When Kelly Clark’s husband moved from Atlanta to North Charleston, he was shocked to find that such a large city allowed smoking at indoor businesses. She still remembers his reaction when he arrived at the restaurant he was hired to manage and found out there was a smoking section: “Seriously? You’re kidding, right?”
Now Clark, a member of North Charleston’s Citizens’ Advisory Council, is pushing hard behind the scenes for a smoke-free ordinance in the City of North Charleston. There’s a possibility that by the end of the year, her husband’s restaurant will no longer have an indoor smoking section (the restaurant, a national chain, asked him not to give out his name or employer).
“When he works on the weekend, he comes home and he sounds like a smoker,” Clark says. “He came from Atlanta to marry me. The last thing I want to do is put his health in jeopardy.”
North Charleston is the only one of the state’s top 10 largest cities that still allows indoor smoking, and it is among a dwindling few local municipalities in that category. When Charleston County Council voted to ban smoking in indoor workplaces last Tuesday night, creating a rule that applies to all unincorporated parts of the county but not to municipalities within it, the boundaries of smoke-free territory edged a little bit closer to the holdout city. The county was following in the footsteps of a long series of governments that banned public smoking, including the City of Charleston, Sullivan’s Island, Mt. Pleasant, Isle of Palms, Hollywood, Ravenel, and Summerville.
In North Charleston, City Council previously considered a smoking ban in 2008, but it was snuffed out by a 6-4 vote. This time around, three freshman council members and a crusade by a group called the Smoke Free Lowcountry Coalition could sway the vote in favor of a ban.
Back in 2008, Councilman Bob King helped lead the charge for a smoke-free ordinance in North Charleston. He rebutted the arguments against the ban, including that it would lead to decreased business at bars and restaurants that currently serve smoking customers. “Have you been down to Charleston lately?” King says, referring to the bars that have gone smoke-free since the Holy City enacted a ban in 2007. “They seem to be doing OK.”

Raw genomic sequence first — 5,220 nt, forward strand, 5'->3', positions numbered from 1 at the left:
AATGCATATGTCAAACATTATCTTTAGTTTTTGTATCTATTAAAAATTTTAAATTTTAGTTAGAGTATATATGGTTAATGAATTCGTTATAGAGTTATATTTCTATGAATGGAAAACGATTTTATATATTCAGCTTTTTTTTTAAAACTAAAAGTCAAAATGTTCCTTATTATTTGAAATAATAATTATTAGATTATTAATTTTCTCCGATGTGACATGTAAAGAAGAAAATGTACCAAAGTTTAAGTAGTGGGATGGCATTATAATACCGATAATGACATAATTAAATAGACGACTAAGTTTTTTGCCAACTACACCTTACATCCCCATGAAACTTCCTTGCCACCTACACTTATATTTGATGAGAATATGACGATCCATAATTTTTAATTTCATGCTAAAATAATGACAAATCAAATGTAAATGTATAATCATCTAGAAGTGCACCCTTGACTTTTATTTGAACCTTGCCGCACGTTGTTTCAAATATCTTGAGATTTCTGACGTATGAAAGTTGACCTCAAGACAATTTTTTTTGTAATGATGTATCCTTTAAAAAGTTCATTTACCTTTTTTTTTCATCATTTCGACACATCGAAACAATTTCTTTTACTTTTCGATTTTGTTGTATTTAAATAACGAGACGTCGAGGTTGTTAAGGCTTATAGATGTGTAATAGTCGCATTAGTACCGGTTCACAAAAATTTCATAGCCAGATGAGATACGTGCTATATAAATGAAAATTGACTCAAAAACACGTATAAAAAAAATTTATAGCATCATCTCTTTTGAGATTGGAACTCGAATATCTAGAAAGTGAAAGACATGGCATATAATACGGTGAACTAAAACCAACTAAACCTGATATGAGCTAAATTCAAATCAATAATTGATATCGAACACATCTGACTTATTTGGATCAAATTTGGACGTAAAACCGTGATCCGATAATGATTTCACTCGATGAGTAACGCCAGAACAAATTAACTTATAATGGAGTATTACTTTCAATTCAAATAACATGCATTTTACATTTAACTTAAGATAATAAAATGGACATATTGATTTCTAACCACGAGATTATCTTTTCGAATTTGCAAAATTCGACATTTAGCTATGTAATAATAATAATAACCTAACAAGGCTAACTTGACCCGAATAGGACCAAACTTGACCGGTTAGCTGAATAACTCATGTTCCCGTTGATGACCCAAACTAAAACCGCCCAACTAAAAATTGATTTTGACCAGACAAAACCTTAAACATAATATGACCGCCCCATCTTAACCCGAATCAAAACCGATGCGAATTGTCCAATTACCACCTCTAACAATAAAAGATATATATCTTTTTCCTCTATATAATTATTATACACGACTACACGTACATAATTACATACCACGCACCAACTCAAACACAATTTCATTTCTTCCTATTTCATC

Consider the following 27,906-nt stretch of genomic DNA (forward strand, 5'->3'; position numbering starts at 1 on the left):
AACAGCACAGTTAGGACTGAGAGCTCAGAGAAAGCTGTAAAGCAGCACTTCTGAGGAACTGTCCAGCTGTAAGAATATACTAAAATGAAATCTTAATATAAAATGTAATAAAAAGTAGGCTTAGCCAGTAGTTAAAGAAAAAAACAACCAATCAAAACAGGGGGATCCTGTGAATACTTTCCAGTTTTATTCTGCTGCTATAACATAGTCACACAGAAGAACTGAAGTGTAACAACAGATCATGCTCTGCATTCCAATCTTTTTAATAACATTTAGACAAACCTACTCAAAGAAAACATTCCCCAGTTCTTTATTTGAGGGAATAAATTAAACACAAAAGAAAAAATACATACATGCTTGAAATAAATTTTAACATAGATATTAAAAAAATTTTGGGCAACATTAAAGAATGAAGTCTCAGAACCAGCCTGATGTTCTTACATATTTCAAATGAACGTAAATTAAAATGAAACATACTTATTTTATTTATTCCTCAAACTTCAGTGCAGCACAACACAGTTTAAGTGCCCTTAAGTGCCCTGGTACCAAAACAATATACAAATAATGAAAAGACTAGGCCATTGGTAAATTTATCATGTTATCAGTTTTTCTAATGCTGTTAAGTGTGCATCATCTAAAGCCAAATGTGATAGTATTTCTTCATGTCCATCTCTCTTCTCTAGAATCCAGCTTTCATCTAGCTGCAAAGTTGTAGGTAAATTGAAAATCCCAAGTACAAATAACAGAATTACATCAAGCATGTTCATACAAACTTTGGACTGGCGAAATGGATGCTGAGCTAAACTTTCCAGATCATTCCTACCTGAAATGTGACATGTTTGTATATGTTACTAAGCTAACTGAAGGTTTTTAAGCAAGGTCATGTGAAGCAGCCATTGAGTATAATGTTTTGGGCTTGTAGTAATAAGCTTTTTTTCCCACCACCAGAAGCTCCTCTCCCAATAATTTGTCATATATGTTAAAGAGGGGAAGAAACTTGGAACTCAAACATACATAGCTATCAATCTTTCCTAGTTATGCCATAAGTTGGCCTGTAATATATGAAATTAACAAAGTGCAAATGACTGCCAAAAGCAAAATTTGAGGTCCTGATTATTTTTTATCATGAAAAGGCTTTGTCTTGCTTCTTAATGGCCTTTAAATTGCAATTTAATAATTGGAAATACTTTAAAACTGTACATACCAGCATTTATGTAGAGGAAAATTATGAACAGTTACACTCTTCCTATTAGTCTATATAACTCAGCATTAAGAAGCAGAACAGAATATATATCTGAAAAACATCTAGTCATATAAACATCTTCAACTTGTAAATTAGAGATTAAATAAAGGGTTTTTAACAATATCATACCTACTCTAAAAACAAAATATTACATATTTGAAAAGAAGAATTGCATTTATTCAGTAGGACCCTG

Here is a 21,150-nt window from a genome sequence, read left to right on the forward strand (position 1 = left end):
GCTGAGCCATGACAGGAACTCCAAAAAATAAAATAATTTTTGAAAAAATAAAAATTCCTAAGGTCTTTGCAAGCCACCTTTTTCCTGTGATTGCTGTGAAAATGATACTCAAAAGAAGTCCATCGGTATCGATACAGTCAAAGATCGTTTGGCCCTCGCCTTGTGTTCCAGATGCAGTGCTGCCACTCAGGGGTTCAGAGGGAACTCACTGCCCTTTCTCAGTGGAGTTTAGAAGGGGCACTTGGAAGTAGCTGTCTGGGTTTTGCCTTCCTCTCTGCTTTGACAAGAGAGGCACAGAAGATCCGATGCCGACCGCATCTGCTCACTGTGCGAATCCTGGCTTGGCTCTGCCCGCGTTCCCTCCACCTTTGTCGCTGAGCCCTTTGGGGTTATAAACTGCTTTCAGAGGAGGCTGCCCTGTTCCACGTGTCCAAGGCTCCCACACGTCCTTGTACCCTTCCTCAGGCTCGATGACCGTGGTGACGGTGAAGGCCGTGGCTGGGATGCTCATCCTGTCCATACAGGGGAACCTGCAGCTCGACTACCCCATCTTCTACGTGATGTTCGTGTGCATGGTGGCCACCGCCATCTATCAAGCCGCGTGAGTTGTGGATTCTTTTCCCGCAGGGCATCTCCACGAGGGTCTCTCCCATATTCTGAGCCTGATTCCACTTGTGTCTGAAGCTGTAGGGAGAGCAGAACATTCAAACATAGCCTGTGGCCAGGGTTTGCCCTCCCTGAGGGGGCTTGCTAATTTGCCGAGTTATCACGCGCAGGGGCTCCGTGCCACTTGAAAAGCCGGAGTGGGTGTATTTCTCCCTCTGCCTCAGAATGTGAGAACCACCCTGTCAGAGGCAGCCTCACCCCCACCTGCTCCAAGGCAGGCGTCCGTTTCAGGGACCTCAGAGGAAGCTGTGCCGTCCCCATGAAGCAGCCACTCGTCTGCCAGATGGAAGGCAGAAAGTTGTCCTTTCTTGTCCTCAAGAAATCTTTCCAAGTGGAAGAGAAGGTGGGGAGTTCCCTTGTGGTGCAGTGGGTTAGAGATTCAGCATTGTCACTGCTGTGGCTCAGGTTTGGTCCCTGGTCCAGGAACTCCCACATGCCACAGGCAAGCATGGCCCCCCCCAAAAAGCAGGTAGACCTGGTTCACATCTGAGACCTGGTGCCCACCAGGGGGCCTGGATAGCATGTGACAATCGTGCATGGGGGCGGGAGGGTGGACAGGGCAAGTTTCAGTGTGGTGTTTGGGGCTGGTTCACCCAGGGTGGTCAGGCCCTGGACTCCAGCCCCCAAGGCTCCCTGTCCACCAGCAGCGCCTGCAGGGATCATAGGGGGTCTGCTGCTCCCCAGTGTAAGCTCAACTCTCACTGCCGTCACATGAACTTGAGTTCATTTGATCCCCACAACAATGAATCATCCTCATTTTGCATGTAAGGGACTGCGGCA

There’s one major obstacle to a smoking ban in North Charleston, though: Mayor Keith Summey is an outspoken opponent of the ordinance, and not only does he get to vote on council items, but King says Summey still holds a lot of sway with certain council members. “The mayor is a very persuasive person,” King says.
Mayor Summey, who is not a smoker, has his argument ready. “I do realize it’s a health issue,” Summey says, “but I also realize that government sometimes intervenes too much in people’s private business. If I want to go into a public place that allows smoking, I have a right to. I have a right not to go. I have a right when I go to apply for a job, if there’s smoking allowed in the facility, I have a right to either apply for the job or not apply for the job.”
Summey’s son, Charleston County Council Vice Chairman Elliott Summey, was also the only council member to vote nay on Charleston County’s smoke-free ordinance. “It’s a property rights thing, and it’s a common-sense thing,” the younger Summey said after the vote.
Winning a convert
Shortly after Dwight Stigler won a seat on North Charleston City Council in 2011, Kelly Clark approached him about pushing for a new smoke-free ordinance. Clark, one of Stigler’s constituents, explained her husband’s work situation and asked Stigler if he would do something about it.